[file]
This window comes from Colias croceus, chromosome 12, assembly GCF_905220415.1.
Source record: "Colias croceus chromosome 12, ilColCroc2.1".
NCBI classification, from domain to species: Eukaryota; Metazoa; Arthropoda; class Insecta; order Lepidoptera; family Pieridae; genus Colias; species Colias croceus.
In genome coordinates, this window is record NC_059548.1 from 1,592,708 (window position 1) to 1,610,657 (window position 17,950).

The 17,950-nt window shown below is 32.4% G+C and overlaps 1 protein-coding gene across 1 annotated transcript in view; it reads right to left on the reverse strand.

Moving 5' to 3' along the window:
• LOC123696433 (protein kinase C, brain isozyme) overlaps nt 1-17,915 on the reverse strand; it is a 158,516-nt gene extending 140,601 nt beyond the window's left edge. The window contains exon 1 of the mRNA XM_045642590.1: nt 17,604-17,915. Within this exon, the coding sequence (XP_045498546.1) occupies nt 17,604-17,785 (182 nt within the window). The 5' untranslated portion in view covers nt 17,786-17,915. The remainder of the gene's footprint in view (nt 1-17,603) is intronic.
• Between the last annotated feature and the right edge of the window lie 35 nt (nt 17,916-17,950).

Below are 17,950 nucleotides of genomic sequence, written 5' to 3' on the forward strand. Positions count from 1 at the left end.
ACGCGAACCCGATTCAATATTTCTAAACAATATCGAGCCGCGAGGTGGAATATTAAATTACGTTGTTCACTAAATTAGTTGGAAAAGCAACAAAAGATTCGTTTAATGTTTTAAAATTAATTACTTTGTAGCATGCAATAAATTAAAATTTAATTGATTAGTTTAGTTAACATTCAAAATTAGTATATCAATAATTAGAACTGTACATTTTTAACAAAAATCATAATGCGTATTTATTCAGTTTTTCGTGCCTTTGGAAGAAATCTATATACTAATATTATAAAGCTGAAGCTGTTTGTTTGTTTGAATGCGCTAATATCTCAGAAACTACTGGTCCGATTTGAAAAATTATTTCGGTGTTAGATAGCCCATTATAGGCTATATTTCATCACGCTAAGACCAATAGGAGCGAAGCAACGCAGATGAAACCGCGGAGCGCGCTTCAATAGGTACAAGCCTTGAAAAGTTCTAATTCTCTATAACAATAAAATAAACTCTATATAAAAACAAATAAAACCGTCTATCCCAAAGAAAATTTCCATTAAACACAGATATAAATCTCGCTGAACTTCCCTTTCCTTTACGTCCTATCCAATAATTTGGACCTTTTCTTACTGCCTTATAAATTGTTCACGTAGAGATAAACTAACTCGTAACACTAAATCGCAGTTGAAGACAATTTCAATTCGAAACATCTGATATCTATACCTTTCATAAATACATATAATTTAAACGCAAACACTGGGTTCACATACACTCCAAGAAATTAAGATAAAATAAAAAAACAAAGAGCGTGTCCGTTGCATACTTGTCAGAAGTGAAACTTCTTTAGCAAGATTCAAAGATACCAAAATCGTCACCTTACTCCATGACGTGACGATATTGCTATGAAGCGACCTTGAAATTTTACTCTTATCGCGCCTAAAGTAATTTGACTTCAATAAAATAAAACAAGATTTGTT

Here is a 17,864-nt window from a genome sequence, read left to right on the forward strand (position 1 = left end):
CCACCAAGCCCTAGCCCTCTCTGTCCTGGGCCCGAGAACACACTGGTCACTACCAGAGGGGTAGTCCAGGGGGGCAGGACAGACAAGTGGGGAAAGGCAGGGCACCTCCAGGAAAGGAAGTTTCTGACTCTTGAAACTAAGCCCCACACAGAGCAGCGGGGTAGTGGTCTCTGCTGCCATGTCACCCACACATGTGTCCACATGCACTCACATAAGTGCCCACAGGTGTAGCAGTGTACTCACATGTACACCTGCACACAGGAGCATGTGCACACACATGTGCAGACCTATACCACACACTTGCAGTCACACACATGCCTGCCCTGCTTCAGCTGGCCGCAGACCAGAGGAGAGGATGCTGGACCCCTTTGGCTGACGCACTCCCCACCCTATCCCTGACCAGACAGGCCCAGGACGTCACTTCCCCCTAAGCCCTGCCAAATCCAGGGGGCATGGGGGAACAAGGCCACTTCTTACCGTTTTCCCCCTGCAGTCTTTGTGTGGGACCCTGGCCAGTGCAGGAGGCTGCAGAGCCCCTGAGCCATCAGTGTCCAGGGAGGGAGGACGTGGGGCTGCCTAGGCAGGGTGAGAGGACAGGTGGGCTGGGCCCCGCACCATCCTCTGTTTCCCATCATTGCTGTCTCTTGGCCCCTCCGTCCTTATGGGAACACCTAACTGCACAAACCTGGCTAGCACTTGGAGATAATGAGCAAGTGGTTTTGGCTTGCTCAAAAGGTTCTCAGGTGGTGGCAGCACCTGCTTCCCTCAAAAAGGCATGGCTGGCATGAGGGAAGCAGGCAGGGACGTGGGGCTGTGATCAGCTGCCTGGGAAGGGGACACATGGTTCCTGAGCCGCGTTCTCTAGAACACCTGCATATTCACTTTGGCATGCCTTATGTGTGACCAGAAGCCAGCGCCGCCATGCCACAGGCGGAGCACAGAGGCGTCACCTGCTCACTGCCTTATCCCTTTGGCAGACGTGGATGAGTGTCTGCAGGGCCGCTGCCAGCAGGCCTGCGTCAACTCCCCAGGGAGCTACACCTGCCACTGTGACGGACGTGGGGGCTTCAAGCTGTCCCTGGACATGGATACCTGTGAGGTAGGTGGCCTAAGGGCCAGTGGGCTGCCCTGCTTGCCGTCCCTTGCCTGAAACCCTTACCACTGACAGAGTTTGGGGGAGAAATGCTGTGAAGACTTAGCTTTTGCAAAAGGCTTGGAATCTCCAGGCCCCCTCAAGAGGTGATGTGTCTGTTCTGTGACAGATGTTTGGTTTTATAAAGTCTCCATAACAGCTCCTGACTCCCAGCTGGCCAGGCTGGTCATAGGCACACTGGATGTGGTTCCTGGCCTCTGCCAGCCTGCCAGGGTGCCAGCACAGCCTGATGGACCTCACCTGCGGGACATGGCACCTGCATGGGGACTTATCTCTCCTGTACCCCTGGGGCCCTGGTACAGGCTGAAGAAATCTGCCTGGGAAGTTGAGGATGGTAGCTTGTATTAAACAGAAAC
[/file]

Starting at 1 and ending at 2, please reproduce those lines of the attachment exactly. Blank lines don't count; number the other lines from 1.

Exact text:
This window comes from Colias croceus, chromosome 12, assembly GCF_905220415.1.
Source record: "Colias croceus chromosome 12, ilColCroc2.1".